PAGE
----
Also in 1976, Macaulay and Greenaway collaborated with Adam West on something called “The Story of Batman”.  But by the late 70s, the hits were becoming few and far between.  The Marmalade scored one with Macaulay’s “Falling Apart at the Seams,” as did Duane Eddy with “Play Me Like you Play Your Guitar.” In 1977, Macaulay produced an album for Saturday morning television stars the Hudson Brothers.  Though it garnered no hits, it did represent a passing of the torch of sorts, as Mark Hudson went on to work with the sticky sweet midwestern combo, Hanson.

Macaulay wound up the decade writing and producing tracks for Gladys Knight & the Pips, and his ballad “Can’t We Just Sit Down and Talk it Over” appeared on an album by Donna Summer, but by the end of the ‘70s, he had all but abandoned popular music for theater and film composition.  He scored only one pop hit during the entire decade, “Alibis” by Sergio Mendes.  His major musical project of the ‘80s was the theatrical production Windy City, which played over 300 performances in 1982.

Nowadays, Macaulay no longer makes his living as a songwriter, but the music world hasn’t forgotten him.  In 1995, singer Alison Krauss took a version of “Baby, Now That I’ve Found You” to the top of the country charts, and “Build Me Up Buttercup” was featured prominently in the hit film There’s Something About Mary.  His productions are readily available through reissue labels like Rhino (their Have a Nice Day series), Varèse Sarabande (the essential Bubblegum Classics CDs, one of which is entirely devoted to Tony Burrows), and Britain’s Castle Music’s Sequel imprint (a two-CD set of Pinkertons/ Flying Machine).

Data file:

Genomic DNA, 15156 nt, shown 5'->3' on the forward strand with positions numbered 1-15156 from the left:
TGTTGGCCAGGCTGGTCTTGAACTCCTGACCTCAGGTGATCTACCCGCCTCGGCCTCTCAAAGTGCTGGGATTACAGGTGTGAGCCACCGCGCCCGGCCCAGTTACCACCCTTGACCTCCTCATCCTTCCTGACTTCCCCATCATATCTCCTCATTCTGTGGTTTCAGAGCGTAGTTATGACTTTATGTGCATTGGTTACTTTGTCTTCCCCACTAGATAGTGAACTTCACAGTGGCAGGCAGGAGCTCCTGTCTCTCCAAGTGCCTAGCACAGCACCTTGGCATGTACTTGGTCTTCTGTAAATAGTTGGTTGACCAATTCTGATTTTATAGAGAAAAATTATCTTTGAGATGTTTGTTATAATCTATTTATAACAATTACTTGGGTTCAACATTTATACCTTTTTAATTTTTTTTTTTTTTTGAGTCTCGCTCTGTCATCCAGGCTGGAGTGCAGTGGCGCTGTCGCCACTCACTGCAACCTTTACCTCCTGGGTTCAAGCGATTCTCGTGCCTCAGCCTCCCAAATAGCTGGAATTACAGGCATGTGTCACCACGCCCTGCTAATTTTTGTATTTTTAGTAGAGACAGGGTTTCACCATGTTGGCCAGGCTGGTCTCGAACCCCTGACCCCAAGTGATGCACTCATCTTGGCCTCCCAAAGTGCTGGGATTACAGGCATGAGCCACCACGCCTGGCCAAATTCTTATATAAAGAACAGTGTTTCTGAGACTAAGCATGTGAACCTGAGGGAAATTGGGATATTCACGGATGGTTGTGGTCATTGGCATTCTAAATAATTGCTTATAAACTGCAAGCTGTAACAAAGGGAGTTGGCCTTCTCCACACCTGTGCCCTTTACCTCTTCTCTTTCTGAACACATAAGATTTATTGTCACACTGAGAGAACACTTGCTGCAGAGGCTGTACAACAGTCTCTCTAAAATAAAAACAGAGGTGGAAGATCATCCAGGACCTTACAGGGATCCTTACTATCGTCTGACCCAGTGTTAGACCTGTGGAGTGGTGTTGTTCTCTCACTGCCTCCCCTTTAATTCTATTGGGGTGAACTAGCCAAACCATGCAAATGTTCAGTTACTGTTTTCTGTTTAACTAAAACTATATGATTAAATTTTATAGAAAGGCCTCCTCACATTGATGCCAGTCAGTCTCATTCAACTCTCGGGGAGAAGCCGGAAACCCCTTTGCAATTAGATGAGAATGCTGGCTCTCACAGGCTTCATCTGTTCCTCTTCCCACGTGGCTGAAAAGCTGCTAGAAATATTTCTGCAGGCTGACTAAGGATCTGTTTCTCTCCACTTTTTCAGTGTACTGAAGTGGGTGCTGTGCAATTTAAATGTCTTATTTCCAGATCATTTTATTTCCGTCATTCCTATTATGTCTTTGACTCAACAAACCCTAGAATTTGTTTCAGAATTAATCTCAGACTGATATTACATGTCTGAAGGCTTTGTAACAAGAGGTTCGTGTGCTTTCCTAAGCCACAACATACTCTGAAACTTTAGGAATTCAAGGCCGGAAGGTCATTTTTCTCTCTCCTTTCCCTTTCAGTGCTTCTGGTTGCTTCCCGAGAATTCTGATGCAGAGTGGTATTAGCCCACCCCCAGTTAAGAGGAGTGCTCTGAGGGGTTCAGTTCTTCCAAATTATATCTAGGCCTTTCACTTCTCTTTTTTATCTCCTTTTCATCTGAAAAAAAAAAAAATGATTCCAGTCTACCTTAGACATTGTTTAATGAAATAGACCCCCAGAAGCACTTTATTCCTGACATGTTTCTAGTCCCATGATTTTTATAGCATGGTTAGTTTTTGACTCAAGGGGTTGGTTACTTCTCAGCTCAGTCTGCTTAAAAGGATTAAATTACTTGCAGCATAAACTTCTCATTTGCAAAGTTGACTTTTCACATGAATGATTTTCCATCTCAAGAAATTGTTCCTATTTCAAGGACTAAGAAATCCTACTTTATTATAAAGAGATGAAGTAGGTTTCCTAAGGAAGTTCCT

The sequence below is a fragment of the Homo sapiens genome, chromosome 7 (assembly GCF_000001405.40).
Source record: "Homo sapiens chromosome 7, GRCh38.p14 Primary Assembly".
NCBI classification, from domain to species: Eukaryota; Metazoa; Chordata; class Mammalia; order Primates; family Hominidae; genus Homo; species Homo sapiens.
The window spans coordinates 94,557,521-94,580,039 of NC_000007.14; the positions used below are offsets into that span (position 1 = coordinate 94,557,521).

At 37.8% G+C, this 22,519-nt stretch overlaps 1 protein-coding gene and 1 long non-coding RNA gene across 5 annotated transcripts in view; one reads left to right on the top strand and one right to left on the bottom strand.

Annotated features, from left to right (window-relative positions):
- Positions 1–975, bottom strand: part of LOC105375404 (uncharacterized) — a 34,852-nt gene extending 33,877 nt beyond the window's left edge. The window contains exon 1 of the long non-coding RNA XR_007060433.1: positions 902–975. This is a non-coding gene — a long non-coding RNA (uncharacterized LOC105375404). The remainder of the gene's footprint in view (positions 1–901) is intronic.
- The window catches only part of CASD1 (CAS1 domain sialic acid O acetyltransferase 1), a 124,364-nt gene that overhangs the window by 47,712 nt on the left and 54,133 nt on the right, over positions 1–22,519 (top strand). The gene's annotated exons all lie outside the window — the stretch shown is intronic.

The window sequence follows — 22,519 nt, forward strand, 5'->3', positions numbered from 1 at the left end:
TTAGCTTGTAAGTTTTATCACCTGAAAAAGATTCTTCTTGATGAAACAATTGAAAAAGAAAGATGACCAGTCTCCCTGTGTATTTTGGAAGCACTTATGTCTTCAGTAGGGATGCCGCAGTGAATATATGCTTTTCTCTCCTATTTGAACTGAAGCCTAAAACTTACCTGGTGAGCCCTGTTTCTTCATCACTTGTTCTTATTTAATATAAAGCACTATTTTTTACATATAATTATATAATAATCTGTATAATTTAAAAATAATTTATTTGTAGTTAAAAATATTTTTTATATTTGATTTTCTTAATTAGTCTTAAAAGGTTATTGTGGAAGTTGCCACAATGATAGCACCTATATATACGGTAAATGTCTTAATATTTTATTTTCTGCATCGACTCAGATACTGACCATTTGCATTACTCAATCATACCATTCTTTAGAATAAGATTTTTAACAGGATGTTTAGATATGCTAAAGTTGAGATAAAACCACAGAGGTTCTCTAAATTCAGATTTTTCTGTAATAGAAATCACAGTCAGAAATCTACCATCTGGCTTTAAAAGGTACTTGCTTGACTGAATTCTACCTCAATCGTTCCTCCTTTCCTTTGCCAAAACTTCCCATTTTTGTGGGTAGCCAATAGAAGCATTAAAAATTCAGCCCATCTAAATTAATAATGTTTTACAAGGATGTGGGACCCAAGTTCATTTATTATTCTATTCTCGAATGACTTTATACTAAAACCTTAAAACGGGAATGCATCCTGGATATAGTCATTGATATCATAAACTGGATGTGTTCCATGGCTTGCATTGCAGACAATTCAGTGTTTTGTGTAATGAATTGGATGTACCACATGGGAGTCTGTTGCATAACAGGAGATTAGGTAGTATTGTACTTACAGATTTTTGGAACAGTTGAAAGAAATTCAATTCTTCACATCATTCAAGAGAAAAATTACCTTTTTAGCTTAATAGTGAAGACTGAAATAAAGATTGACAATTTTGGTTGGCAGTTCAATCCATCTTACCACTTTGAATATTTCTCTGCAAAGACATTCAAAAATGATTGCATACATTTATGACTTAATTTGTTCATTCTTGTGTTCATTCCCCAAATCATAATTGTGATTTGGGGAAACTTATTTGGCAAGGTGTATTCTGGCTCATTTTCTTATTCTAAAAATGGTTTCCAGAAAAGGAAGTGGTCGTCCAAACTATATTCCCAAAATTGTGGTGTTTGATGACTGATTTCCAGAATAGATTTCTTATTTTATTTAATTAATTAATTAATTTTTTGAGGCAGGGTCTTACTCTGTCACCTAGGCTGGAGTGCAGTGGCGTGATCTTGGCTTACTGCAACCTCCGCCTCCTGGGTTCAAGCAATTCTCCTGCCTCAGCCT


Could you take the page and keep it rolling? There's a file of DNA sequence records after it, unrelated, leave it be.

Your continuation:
As the ‘60s and ‘70 recede further and further from view, interest in the kind of pop music produced by Macaulay and Cook/Greenaway continues to grow.  What was once dismissed as purely disposable hackwork takes on a greater luster with the continuing passage of time, finally emerging as indisputable pop classics.  Songs like “I’d Like to Teach the World to Sing” and “Smile A Little Smile For Me,” aside from their obvious kitsch appeal, can bring back memories and feelings that the more accepted “classic hits” are powerless to evoke.  Like all great bubblegum, these records need not merely be rescued from the ash can of obscurity, they deserve room on the top shelf with the greatest hits of all time.

Thanks to: Sonia Bovio, Ian Gilchrist, Steve Hammonds, Bruce Kimmel, Cary Mansfield, Bill Pitzonka, Gordon Pogoda, Al Cunniff, Tom Troccoli, Gregg Turkington